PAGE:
But that's a fallacy. The way we do Christmas, the way we've allowed Christmas to take over our lives, creates stress. anxiety, and financial burdens. The way we do Christmas ignores the reality of pain and suffering that is ongoing. The families lamenting that their parent, their spouse is in a nursing home over Christmas? On Christmas Day 2005, I was the only visitor in the nursing home that day; I was there all morning, through the Christmas dinner at lunchtime then all afternoon. I can't speak to who visited in the evening but knowing that the residents were affected by "sun downing" and that the staff began the bedtime routine right after supper, I doubt many, if any, family members showed up.
Because no one wants their perfect family Christmas ruined by real life.

Have you read this far? Because people hate a downer like me, don't they? No one, trust me, no one likes a reality check. But they happen. Somehow, the true meaning of Christmas -- the hope and the peace and the love -- are revealed by them.
Of course I'm not saying we should cancel Christmas, I'm not saying Christmas isn't nice or special. It's just that once you've been alone in your home on Christmas Day, once you've spent Christmas Day in a nursing home, once you've woken up on December 26 and Christmas is all over, you realize IT'S JUST ONE DAY.

And life doesn't take a break for that one particular day.
Instead of making life about Christmas, we need to make Christmas about life. Whose life doesn't need more hope, peace, joy and love?

Merry Christmas. May your memories sustain you through this holiday season. xo

Tuesday, December 19, 2017


Today's Advent word is "release" and it wasn't until I stepped from the field, over the ditch, and into the tree plantation that I knew what photo I would take.
Even though I'm supposed to walk with my ultra-lite knapsack, carrying my phone, knife and whistle, I didn't bring it on our late day walk because it's snowing and sometimes,
it's nice to leave everything behind. To be released from the phone culture.
But as soon as I stepped into this scene, I knew I would trudge back to the house because this is the photo for "release".

This is a photo of the moment when you step into this scene and
let go
Watch the snowflakes fall (it was movie snow! when I looked up, it was like being in the ice rink scene in the movie "Serendipity"!).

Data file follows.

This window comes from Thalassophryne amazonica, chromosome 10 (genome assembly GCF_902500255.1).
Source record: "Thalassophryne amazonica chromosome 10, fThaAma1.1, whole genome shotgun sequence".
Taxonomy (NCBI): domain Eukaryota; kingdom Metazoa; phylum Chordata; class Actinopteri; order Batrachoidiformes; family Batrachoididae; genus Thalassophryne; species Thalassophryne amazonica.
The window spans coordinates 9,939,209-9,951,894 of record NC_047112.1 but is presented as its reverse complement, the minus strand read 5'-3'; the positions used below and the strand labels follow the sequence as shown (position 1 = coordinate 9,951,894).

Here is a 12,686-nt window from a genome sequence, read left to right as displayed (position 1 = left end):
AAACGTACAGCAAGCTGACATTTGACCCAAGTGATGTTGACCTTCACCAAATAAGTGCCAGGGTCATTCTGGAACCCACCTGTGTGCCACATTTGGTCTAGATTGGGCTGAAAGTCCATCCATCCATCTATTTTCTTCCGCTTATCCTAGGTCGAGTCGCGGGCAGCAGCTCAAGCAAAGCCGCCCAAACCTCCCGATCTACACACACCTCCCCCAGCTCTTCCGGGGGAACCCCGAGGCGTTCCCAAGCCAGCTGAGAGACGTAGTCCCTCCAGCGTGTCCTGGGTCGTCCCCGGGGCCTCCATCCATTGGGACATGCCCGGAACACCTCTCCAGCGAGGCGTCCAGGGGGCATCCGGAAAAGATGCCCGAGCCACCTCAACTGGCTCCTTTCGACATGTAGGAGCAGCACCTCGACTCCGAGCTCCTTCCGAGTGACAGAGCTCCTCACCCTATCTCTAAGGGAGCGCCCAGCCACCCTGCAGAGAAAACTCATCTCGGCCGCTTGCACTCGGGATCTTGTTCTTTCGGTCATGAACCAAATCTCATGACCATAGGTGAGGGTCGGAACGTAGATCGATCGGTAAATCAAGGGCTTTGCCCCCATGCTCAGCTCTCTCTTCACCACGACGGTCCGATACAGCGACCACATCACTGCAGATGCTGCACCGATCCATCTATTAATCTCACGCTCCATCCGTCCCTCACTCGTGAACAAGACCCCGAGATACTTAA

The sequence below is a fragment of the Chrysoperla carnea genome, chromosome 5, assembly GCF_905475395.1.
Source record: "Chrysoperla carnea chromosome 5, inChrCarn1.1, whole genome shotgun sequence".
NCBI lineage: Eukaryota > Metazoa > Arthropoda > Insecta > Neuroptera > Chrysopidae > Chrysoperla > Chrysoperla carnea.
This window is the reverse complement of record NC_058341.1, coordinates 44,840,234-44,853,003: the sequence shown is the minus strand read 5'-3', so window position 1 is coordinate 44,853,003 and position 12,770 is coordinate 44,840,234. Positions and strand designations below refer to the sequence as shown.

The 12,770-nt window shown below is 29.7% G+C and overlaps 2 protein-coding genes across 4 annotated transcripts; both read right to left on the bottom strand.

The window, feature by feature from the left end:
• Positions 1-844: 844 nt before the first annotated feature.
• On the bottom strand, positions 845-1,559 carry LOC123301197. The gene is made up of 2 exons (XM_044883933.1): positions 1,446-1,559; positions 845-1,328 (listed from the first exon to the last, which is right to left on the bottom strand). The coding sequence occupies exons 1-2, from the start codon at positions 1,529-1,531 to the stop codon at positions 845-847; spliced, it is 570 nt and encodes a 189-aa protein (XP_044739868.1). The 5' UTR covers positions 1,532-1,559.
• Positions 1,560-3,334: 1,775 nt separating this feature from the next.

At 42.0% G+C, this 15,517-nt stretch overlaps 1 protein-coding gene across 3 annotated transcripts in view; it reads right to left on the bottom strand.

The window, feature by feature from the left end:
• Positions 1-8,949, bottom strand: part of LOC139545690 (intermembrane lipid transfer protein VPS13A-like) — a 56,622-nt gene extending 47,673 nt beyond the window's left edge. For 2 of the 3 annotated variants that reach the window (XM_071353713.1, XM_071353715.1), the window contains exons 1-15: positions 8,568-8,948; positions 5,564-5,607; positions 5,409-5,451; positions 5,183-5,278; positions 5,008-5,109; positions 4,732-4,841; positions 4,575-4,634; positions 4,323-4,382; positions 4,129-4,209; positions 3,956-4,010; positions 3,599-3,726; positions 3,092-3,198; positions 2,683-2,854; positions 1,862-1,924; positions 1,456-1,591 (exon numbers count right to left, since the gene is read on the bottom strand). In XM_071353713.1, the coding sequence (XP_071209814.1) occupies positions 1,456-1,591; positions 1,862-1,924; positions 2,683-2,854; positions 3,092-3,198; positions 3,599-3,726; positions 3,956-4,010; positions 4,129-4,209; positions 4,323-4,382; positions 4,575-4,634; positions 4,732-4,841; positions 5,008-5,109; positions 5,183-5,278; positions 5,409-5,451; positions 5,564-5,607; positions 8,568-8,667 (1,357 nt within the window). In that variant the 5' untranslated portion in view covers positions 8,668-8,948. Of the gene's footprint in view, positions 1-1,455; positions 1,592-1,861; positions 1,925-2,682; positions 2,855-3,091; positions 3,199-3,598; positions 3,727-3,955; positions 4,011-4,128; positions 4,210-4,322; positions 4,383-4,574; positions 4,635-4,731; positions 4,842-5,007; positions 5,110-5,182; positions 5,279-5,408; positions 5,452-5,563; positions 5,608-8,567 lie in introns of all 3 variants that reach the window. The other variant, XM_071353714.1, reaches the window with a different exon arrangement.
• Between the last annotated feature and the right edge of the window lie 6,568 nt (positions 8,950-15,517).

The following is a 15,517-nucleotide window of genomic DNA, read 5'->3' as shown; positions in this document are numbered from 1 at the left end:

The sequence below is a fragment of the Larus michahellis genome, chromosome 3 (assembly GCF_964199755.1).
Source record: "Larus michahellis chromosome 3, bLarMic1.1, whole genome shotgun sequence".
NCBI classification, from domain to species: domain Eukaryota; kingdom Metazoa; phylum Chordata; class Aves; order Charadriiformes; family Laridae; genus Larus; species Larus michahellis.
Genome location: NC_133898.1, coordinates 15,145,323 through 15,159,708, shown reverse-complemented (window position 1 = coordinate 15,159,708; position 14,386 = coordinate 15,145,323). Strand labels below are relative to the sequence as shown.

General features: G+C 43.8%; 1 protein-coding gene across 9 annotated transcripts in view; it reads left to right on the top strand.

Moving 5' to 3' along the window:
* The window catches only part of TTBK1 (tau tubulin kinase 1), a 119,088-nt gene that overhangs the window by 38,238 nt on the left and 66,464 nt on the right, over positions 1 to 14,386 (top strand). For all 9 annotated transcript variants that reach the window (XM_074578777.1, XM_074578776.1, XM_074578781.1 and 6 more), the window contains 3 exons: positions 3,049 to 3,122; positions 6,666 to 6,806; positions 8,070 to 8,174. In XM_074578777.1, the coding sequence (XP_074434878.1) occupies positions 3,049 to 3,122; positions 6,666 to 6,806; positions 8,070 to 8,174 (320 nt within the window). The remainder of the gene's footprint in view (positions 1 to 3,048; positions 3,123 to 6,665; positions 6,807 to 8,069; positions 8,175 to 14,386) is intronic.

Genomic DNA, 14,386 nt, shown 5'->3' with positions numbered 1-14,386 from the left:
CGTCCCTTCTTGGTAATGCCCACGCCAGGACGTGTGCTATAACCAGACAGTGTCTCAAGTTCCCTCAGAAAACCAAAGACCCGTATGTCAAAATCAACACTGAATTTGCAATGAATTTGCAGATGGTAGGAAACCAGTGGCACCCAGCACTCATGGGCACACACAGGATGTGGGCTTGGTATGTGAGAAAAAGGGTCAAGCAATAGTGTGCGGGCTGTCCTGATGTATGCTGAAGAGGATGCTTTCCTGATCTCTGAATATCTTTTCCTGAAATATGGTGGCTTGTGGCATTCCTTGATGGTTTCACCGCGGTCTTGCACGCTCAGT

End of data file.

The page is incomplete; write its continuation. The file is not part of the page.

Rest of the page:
this scene,
this tree plantation,
this space,
is why I love living here.
This is why
I am at home here.

I can breathe here.
I can create here.
Here, I am free.
This is my release.

This photo is my prayer of gratitude, my thanks to the guardian angels who brought Dwayne and I together,
who brought me to this place
where the snow is soft, the trees are welcoming, and the sky is large.

I don't need Advent to remind me of hope and peace and joy and love.
I just have to walk out into the woods to know they are part of this life.

(And THANK YOU! I just figured out what I'm going to say for my message about "peace" on Christmas Eve.
Isn't this place amazing?)

Monday, December 11, 2017


I'm doing an "Advent Photo Challenge" on Instagram which requires me to post a photo each day on my account (JewellofaWriter) that reflects the word of the day. Although it doesn't stress me out to skip a word or two, it helps to know what a couple of days' worth of words are in order to be aware when I'm out and about, so I was thinking of today's word, Silence, when the dog and I were walking along the river yesterday.
I chose a different photo for Instagram (a photo of the snow falling on the goose decoys on the pond) because this photo of "silence" comes with a story that's more suited to this space.

This photo is of my six year old Boxer, Abby.
My previous dog, Stella, who came with me when I moved to Nova Scotia in 2007, was very athletic and energetic, as well as headstrong and stubborn. When we lived in urban Ontario, I spent hours walking the streets with her, and every couple of days, we headed out to the trails in the forest or to a friend's farm so she could run off-leash. She loved to run -- for every kilometer I hiked, she ran five -- but this meant she took off from me, often disappeared from sight. I started clipping a bear bell on her so that I could always track her; then it sounded like one of Santa's reindeer was running around.